Itch control by Toll-like receptors.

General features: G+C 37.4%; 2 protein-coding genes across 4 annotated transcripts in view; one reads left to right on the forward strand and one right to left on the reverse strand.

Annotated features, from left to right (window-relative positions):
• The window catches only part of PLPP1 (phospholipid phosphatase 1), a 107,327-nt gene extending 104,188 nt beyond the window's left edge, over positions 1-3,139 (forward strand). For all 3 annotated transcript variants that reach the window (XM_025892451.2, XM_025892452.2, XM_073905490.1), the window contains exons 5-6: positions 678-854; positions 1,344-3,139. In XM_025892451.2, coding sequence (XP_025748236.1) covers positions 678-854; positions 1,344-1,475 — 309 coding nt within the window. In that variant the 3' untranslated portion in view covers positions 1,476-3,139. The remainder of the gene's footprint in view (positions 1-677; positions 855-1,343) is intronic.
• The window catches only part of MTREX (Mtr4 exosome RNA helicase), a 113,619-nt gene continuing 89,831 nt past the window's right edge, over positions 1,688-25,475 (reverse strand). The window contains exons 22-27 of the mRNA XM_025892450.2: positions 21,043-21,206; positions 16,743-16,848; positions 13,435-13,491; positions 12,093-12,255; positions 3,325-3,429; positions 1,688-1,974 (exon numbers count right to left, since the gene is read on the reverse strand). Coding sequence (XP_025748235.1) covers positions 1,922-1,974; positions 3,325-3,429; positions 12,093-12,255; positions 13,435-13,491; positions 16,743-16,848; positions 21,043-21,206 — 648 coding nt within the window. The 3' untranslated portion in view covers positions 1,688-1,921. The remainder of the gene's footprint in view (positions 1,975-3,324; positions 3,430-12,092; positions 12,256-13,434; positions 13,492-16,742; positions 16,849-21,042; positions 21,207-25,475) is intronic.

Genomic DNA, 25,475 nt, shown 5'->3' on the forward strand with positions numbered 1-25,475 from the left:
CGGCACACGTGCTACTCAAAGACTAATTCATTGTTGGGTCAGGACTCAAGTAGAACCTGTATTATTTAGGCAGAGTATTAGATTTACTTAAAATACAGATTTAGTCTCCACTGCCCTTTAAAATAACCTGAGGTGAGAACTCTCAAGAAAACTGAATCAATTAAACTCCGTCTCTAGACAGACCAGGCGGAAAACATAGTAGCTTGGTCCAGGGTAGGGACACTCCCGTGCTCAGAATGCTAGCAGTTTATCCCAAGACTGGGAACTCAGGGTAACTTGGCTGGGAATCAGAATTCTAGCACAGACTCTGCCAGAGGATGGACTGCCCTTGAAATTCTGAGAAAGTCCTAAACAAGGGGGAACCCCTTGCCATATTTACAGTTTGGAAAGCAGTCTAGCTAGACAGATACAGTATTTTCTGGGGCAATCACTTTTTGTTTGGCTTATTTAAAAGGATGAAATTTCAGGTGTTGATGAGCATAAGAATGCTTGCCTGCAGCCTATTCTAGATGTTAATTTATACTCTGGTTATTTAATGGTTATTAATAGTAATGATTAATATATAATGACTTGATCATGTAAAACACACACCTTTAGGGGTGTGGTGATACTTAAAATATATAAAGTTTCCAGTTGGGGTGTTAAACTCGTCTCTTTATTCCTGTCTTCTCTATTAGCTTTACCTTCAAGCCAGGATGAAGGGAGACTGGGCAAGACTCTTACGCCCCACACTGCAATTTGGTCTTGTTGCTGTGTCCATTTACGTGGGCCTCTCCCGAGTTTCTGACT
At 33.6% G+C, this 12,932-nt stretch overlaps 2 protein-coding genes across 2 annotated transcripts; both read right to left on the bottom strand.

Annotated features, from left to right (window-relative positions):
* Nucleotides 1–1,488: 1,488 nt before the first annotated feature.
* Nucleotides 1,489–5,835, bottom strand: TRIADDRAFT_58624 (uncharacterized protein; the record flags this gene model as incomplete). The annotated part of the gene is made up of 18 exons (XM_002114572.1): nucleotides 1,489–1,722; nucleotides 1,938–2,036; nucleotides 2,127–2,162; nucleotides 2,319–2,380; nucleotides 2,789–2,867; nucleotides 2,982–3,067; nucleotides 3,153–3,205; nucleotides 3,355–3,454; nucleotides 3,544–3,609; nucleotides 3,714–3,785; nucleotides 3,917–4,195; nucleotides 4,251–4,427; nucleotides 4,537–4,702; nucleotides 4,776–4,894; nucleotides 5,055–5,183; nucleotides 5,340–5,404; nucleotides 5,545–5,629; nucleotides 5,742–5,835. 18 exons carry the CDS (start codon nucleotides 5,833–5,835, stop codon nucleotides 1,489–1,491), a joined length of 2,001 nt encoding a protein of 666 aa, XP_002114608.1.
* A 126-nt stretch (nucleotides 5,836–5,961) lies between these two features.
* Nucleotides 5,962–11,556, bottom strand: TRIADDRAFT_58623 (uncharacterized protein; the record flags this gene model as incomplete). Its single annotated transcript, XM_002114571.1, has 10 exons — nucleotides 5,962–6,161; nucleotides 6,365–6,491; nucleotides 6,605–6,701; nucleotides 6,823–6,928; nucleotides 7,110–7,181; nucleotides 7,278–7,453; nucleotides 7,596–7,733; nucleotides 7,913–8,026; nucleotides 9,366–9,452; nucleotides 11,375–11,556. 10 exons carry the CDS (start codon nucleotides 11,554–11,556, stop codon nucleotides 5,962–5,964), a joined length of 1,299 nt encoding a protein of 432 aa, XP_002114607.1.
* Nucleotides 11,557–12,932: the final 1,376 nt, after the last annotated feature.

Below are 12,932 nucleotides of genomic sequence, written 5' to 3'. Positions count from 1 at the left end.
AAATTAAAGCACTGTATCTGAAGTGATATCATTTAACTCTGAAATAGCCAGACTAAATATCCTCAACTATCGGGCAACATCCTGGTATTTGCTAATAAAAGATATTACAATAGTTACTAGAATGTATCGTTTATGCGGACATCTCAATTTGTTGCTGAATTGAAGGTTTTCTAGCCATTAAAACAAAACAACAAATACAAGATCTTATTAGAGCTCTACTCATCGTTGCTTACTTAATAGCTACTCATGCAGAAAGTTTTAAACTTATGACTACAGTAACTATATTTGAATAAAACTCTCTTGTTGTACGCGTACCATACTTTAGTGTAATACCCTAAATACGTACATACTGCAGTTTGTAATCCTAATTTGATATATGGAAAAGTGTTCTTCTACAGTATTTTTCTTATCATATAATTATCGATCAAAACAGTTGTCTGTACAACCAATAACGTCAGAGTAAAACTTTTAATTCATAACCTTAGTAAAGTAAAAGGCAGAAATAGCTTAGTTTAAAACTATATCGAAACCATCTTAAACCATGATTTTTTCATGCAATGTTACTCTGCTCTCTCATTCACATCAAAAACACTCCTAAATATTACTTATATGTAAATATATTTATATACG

Toll-like receptors (TLRs) are cellular sensors designed to recognize molecular danger signals associated with exogenous or endogenous threats. Their activation leads to initiation of the host's immune responses in order to remove or contain the danger. However, one of the most effective methods of defense against invading pathogens and parasites is itch. The perception of itch elicits the rapid defensive action to scratch, which can remove the offending pathogen or parasite before infection can occur. Recent findings show that TLRs such as TLR3, TLR4, and TLR7 are expressed in a subset of pruriceptive/nociceptive neurons in the dorsal root and trigeminal ganglion providing a direct link between TLR activation and itch. Activation of neuronal TLRs can initiate itch sensation by coupling with ion channels. Furthermore, TLRs are expressed in skin cells and glial cells in the spinal cord to regulate inflammation and neuroinflammation in chronic itch. Thus, identification of the role of TLRs in neurons, skin cells, and glial cells may provide new targets for the treatment of chronic itch, a common clinical problem associated with skin diseases, systemic diseases, and metabolic disorders, for which current treatments are far from sufficient.
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